Speak Up, Speak Out!

“Time flies…gasp…as an arrow flies from a…gaaaaasp…bow,
I wish to sit beside…wheeze…..you…gulp…and learn from you”.

Phew! I remember so well that ceremony when, just a few months after my ordination, I had to recite that verse. Alone, aloud and in public. Everybody present was probably silently willing me to get the words out soon, to save themselves from further embarrassment.

I was so lost. Caught up in the struggle to find wind enough to propel something, anything from my already dazed and dizzy self. I got through, I didn’t faint and hours latter I was answering questions at the Chief Juniors Dharma Ceremony. I didn’t loose it although I thought I might.

These ceremonies marked a huge step towards my challenging a life long struggle with ‘shyness’. That’s doing anything in public that marked me out as separate. Reading aloud in class? Well I was never asked as far as I remember. The school Christmas play at the village hall? What a nightmare, all those wretched fairies with wings and wands and sticky-out white dresses. Primroses, primroses and violets sweet as the…….sweet as the…. Nope I still don’t remember what they were as sweet as.

Ten years into my monastic life I found myself in Liverpool, at the Friends Meeting House in the center of town. I was about to give my first public talk on Buddhism. Calming myself, pausing briefly, I launched in with a clear head, and sweaty palms. I survived! I more than survived, I had a ball! Talking in public to total strangers, lots of them, had been my number one ‘can’t do/won’t do’. According to research I stumbled across, people would rather die than talk in public. Such is the level of fear involved.

Life has a way of throwing up opportunities to challenge ones fears. To prove to oneself, perhaps just once, that there IS something deeper than fear which can be relied upon. To find this is to change ones life, for ever. Never mind river rafting, climbing the Matterhorn or biking around the world. Just stand up and speak before strangers, it does it every time.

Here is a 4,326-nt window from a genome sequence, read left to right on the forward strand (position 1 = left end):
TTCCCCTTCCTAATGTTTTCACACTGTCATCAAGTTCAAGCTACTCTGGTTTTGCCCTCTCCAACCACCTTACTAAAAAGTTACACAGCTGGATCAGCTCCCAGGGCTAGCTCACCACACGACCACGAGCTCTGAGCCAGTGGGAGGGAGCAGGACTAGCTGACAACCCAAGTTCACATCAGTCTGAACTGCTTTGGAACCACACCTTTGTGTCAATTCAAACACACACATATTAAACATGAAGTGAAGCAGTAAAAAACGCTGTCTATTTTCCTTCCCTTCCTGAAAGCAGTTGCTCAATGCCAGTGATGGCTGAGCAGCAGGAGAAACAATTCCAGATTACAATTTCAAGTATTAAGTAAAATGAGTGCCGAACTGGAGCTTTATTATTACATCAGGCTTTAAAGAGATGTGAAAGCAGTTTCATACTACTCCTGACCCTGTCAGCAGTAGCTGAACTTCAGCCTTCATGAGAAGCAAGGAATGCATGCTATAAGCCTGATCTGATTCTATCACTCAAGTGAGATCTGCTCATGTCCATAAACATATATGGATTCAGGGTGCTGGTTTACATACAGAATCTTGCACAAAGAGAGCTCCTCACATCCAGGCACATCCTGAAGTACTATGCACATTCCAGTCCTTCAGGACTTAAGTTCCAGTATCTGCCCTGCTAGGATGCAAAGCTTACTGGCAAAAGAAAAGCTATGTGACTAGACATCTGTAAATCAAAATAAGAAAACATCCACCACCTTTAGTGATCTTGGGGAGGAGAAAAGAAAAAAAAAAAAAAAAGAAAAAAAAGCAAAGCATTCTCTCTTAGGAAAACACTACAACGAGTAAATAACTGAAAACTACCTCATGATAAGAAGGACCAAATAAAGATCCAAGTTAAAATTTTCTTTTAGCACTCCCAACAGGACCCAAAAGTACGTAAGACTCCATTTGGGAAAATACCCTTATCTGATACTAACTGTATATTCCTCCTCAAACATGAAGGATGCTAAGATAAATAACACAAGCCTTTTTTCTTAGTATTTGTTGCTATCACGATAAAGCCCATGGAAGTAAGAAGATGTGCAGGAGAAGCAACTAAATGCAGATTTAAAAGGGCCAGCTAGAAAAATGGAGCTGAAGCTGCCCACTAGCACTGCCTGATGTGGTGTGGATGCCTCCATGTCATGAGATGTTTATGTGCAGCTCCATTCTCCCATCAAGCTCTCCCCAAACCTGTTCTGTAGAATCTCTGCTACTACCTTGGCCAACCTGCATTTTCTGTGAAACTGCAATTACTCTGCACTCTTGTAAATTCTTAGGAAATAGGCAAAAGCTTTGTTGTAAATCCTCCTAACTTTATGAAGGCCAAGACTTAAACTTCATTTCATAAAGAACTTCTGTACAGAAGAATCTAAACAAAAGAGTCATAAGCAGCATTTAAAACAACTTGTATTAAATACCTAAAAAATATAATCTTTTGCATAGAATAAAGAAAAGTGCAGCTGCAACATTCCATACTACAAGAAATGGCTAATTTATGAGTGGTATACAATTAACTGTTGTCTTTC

After the Liverpool talk I remember my mother saying, I can hardly believe you are the same person my dear. I wasn’t.

See also here for a shyness journey. Impressive.

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4 thoughts on “Speak Up, Speak Out!”

  1. Yes…this kind of talk brings back memories; like being the best-man at a friends wedding with 200 or so guests at age 22 and completely drying up (dying would be a better way of putting it) after one sentence! Much more recently I spoke unscripted at a conference to a similiar sized audience and thorougly enjoyed it…but there were many steps between these two events. I guess its a journey many of us take.

  2. I know this very well…the stories that I write have been translated into German and I travel around with my stroytelling partner who plays the harp while I tell the stories in a language other than my mother tongue! The first time we were at a theatre here in Frankfurt and I remember the pounding of my heart as the first sentence in German came out. Somehow, after that first sentence I was just so into what I was doing, that the scared me was gone! Now, it is really a joy! We’ll be touring in the autumn with the book that will be published and then there will be even bigger audiences! Another step in the training, I guess! :0) Jack

  3. Sometimes the only way we can break though barriers like this is to find ourselves trapped. That’s usually when we discover that our fears were misplaced.

    I feared public speaking as well when I was younger. At 21 I found myself an executive position in a company I had helped start. One day the CEO walked in and told me that he was supposed to speak to some students in an hour but couldn’t make it. He asked me to run over and cover for him. I couldn’t say no.

    To make matters worse I found myself, still a year short of my bachelor’s degree, being asked to speak to MBA candidates at nearby university. Most of the students were ten years older, much more accomplished (I assumed), and very skeptical of the kid who was introduced as a corporate Vice-President.

    That day went well. Some of the students challenged me but I realized that if you understand your subject talking about it isn’t difficult. Public speaking hasn’t been difficult since that day.

    Today I speak to groups of people almost daily. My biggest fear is zoning out and going on autopilot due to the number of times I’ve repeated some of my presentations.

  4. Great contributions here, very many thanks for sharing your public speaking journeying.

    I feel for those who continue to struggle with communicating, even on the most basic matters. For some simply asking for something in a shop can be a complete nightmare. The interesting thing is that people in this situation do manage to find ways of working around such difficulties.

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